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  • Writer's pictureSofi


When I first heard about Humanity back when it released, it didn’t really catch my attention. At first glance, it looked like a bit of a gimmicky game just for memes – play as a cute dog who controls humans. I didn’t really take the time to see what type of game it was, since the art style didn’t particularly catch my eye. Although my reviews have slowed during this transition time for Sleepy Toadstool, I have been playing a number of different games I haven’t reviewed. However, I recently I found myself feeling kind of stuck when deciding what game to play next, despite having a huge backlog of options. I was feeling a strong urge to play a puzzle game, but I couldn’t justify buying a new game. I happened to stumble upon Humanity when I sorted the PS Plus game library by “puzzle” genre, and realized it might be just what I was looking for. Humanity is a puzzle game where you lead a horde of humans through a series of challenges to solve puzzles. Humanity is simple-looking game with a silly premise, but it’s a catchy and addictive good time solving its puzzles.

In Humanity, you play as an ethereal-looking Shiba Inu. You're not sure who you are, but a voice in your head gives you instructions on how to lead humans to the “light” in different ways and challenges you through several puzzle trials. You learn more skills as you progress to new stages and you learn more about the mysterious "cores" that are speaking these instructions to you. I wouldn't say this game has an incredibly compelling story, but it's enough to make you curious about what the meaning of all these trials are and who's really in charge of all of this. All of these "god-like" responsibilities you're given are still underlined by a sense of humor. You're just a dog, after all, you have a button prompt for barking and you make humans do things like walk right off a cliff, push blocks into each other, and move in ridiculous paths like a game of snake. Early in the game, you’re introduced to the special golden humans called “Goldy” that often require an extra bit of challenge to bring to the end of the map. Collecting the Goldies in a level serves as valuable collectibles to fully complete that level and to unlock new items.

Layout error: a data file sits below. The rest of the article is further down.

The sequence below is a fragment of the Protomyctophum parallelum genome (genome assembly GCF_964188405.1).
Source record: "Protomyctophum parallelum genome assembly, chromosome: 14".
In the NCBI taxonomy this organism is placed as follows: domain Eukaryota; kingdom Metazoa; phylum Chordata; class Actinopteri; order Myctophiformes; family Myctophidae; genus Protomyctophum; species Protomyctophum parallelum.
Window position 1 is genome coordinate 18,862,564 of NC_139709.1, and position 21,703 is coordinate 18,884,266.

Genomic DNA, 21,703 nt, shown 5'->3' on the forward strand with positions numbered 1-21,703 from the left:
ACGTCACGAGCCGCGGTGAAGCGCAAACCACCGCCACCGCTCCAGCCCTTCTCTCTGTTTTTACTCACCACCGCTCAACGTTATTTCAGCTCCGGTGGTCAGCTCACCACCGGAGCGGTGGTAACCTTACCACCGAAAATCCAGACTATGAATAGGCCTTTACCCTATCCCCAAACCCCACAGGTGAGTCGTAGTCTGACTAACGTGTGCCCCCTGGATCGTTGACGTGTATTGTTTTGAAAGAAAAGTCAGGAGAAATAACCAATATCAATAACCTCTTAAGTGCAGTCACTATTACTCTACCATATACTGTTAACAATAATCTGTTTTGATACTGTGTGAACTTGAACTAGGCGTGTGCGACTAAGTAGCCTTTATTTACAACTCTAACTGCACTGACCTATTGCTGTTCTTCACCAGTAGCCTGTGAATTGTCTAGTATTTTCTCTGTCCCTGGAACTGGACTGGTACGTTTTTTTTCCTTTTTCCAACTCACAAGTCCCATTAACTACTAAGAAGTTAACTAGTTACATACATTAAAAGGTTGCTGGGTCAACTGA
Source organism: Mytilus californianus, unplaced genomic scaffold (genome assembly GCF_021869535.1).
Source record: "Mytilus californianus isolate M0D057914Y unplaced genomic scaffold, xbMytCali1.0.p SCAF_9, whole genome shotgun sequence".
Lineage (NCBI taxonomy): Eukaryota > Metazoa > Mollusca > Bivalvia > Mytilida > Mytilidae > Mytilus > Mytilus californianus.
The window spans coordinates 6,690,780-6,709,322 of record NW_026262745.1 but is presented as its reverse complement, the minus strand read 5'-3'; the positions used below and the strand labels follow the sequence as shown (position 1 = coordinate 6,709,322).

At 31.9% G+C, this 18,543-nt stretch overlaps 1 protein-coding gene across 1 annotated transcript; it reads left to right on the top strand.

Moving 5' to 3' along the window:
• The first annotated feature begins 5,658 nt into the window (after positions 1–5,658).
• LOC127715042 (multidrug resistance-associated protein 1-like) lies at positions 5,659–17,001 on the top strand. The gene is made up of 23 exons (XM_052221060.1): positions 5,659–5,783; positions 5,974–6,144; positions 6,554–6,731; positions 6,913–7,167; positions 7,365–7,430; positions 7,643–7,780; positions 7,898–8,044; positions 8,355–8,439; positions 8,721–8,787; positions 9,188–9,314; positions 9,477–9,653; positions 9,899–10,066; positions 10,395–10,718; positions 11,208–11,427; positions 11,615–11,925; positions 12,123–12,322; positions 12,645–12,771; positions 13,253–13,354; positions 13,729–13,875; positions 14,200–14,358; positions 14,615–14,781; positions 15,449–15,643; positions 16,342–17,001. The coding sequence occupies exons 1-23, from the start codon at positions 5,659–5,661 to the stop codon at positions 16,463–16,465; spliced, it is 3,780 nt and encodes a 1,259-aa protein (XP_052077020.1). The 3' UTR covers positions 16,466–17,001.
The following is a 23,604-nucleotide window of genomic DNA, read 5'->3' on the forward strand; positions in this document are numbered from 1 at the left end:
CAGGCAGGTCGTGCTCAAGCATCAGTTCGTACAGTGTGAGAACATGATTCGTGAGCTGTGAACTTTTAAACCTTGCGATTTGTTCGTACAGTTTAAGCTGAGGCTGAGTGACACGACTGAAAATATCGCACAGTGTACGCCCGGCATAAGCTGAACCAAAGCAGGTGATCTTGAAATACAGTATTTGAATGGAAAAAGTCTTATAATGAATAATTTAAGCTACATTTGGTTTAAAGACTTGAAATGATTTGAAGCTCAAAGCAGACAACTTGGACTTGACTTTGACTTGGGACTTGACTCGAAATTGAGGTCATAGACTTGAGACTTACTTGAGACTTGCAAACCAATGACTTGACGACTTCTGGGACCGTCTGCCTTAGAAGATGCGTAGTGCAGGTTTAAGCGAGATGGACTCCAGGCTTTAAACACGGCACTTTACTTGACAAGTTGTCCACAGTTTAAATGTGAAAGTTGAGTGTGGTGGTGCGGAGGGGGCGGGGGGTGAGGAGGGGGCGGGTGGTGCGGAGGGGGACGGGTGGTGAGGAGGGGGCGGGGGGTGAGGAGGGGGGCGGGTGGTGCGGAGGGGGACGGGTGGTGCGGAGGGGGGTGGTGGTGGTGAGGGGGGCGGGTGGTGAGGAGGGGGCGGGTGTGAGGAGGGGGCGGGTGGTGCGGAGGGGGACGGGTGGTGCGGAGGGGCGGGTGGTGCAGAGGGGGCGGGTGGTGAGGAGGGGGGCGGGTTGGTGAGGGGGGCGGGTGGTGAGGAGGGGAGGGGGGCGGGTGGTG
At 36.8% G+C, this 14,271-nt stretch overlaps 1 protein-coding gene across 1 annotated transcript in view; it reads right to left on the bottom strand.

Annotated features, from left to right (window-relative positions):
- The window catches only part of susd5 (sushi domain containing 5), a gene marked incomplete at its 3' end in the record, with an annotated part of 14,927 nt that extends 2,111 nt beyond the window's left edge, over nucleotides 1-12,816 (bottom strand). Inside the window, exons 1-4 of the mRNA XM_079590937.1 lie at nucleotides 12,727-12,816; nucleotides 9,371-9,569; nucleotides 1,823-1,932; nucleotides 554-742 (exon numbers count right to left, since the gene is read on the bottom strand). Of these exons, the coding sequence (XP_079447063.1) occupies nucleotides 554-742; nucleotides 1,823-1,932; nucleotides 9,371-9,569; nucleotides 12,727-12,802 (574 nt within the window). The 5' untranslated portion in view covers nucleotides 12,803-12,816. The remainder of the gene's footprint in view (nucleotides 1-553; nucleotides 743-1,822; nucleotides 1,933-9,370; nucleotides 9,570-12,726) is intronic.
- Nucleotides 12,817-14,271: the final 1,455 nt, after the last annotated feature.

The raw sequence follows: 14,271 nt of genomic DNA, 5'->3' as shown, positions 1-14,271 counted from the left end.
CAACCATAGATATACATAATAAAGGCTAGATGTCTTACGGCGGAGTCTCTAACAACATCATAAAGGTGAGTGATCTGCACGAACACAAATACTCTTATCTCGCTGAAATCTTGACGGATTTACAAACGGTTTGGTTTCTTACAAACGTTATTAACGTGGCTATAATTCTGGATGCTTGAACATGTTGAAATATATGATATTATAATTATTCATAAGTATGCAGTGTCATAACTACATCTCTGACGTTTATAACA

The level selector "room" is sparse and almost heavenly-looking. All the Goldies you find are collected here.

Humanity’s art style at first glance is nothing too impressive. However, as you progress through levels, the visuals become trippy and almost dreamlike - thousands of humans flowing in unison like a school of fish swimming in unison. The low-detail graphics allow for impressive uses humans almost as pixels to make a greater image. The rewards for collecting "Goldy" humans in this game includes both skins that change the art style of the humans and body types that can transform the humans to look like blocks or even like you (dogs). The music in Humanity can feel a little repetitive, but it also has a sense of concentrated intensity that allows you to focus on the level you're working on. The game also allows you to switch between songs at times, which helps if a particular melody is getting annoying after spending a lot of time on a level. I don't do this very often myself, but this would be a good game for listening to music or podcasts while playing.